“The dairy industry is very powerful in California, and it pushed back against the Air Resources Board’s implementation of the law, and effectively prevented it from regulating methane at dairies,” said Newell. “They used the same playbook that they use at the national level: We’re family farmers, we can’t afford it, the science isn’t strong enough.”
As with other California climate measures, this one could provide a roadmap for other states or for federal regulation, which the industry will likely fight.
“It often happens that what starts in California ends up spreading to other parts of the country,” said Rob Vandenheuvel, general manager of California’s Milk Producers Council, which fought against the new law. “But in this case California has gone to the extreme in trying to address climate change.”
The California law, enacted on Sept. 19, requires the livestock industry to cut methane emissions to 40 percent of 2013 levels by 2030, and the state’s Air Resources Board says 75 percent of that reduction should come from the state’s dairies. Most of the cuts will come from efforts to convert methane into useable energy, like methane digesters. (The law also requires a 40 percent cut in hydrofluorocarbon gases; a 50 percent reduction in anthropogenic black carbon, or soot; and will establish targets for reducing organic waste in landfills.)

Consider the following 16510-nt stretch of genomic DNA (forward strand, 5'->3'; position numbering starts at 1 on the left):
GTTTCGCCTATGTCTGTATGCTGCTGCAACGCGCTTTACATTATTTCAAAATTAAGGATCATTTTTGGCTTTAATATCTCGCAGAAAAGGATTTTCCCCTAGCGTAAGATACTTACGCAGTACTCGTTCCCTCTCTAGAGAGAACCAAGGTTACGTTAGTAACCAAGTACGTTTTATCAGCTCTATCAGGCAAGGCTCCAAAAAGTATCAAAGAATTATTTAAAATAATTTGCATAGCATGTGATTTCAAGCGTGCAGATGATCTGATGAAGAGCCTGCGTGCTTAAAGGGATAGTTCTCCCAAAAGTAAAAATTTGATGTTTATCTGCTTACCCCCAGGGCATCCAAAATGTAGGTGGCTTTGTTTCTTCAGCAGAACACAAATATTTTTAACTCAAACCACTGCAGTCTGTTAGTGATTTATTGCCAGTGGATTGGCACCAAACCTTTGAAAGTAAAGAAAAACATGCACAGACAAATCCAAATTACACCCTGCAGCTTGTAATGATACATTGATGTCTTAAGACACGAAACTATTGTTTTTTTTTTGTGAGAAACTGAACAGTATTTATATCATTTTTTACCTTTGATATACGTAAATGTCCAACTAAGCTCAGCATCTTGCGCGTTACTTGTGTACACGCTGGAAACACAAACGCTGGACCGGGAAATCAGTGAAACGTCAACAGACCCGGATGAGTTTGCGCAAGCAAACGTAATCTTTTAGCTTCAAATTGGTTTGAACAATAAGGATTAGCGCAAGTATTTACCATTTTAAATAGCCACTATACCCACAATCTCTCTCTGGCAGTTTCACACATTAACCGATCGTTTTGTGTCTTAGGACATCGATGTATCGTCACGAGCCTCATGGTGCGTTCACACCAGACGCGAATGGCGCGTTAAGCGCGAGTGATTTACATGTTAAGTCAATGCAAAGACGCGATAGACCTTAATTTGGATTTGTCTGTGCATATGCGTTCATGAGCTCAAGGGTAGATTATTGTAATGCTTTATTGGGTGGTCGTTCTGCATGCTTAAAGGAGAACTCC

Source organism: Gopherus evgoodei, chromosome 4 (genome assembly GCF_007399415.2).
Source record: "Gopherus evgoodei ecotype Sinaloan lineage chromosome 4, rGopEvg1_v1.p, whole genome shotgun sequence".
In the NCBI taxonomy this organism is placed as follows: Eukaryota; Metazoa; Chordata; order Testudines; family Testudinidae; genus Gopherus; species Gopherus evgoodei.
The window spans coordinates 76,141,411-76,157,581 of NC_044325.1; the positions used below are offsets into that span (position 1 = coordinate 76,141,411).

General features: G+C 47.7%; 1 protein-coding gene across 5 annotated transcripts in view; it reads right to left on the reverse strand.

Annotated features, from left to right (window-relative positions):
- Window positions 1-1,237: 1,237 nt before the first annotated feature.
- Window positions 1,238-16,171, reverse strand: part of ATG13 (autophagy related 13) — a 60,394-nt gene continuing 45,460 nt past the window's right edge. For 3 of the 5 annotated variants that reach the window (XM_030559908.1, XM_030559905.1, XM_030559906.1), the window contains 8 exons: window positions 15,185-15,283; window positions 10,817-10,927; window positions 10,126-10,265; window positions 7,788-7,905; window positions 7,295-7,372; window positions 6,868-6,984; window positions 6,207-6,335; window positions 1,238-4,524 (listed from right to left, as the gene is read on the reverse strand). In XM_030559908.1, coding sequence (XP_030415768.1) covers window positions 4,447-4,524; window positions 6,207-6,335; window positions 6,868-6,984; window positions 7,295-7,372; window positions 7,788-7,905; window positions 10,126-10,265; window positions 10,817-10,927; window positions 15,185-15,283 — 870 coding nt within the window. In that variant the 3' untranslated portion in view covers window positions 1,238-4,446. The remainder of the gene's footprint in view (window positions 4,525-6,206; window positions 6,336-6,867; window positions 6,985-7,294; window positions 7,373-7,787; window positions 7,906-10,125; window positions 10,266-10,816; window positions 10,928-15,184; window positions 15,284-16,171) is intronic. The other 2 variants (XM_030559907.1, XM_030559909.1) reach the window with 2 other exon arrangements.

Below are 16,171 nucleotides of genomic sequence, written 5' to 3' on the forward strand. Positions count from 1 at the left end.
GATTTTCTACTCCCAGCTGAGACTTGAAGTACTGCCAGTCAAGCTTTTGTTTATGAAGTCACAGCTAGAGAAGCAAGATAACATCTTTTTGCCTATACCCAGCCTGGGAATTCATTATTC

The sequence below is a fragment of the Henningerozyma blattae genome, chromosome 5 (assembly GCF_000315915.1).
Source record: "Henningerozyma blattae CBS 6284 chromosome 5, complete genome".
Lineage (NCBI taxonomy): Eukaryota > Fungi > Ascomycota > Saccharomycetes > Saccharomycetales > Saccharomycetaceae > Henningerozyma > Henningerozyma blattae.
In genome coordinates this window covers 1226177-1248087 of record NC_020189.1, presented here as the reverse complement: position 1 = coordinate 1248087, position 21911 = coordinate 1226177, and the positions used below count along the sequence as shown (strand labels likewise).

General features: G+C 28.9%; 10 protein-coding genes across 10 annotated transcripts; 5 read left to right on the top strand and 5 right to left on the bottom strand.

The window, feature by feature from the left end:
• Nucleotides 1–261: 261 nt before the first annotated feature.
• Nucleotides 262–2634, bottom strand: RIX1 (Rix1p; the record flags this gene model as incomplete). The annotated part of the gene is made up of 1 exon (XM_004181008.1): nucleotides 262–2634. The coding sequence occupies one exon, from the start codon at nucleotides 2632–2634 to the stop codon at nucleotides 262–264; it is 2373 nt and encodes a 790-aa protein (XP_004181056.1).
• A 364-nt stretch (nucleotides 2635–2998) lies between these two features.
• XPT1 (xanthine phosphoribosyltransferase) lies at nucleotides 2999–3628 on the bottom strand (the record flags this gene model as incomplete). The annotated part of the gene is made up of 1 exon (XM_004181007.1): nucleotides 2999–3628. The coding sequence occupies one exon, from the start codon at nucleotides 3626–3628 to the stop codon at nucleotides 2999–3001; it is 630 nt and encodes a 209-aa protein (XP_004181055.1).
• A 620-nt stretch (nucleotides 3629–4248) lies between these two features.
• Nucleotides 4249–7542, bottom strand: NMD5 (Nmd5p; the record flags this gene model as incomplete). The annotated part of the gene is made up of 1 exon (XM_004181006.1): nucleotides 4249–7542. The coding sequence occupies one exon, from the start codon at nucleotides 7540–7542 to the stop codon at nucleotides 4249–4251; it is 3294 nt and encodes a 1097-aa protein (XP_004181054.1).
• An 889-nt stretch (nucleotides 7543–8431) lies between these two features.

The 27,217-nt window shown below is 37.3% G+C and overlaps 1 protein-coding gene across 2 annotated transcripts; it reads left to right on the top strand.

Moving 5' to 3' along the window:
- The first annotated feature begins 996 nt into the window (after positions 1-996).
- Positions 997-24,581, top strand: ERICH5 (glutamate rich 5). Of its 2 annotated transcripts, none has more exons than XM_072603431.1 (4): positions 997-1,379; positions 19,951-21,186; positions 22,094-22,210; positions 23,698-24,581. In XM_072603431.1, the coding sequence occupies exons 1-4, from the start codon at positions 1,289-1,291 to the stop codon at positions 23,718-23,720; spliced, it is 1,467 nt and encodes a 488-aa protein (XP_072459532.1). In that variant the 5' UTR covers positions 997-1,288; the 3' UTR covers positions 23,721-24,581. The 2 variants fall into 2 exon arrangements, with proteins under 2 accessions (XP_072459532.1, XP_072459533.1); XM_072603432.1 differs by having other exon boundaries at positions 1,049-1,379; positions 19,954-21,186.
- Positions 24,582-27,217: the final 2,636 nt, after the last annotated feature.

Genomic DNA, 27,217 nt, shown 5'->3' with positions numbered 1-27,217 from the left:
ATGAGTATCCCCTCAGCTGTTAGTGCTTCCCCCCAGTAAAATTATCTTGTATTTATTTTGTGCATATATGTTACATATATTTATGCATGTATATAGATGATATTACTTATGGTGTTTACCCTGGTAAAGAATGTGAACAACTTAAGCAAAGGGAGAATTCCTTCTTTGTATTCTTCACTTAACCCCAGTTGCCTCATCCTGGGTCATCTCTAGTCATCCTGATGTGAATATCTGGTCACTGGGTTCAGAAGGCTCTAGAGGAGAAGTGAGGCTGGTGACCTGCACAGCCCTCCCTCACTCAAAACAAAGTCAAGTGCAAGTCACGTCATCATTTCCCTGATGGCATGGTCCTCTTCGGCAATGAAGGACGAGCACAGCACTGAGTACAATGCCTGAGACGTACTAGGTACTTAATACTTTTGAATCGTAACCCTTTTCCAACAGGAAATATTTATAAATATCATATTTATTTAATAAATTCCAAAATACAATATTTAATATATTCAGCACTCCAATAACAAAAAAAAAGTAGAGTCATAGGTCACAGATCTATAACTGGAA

For starters, the state will direct $50 million from fees gathered under its cap-and-trade program toward digesters and other methane-reduction technologies.
“If we can do this without regulation, that’s everyone’s goal,” said Michael Boccadoro, executive director of Dairy Cares, a California-based livestock industry group.
But if the state’s livestock industry doesn’t meet the reduction target by 2024, the new law authorizes forced reductions. Livestock producers don’t think the targets are realistic and see the law as government overreach.
“We have 1,500 dairies in the state; we have 12 digesters right now. The idea that we should get digesters on 40 percent of the dairies in the state is just not realistic,” Vandenheuvel said. “The producers feel this is a serious grab of power toward regulating manure management.”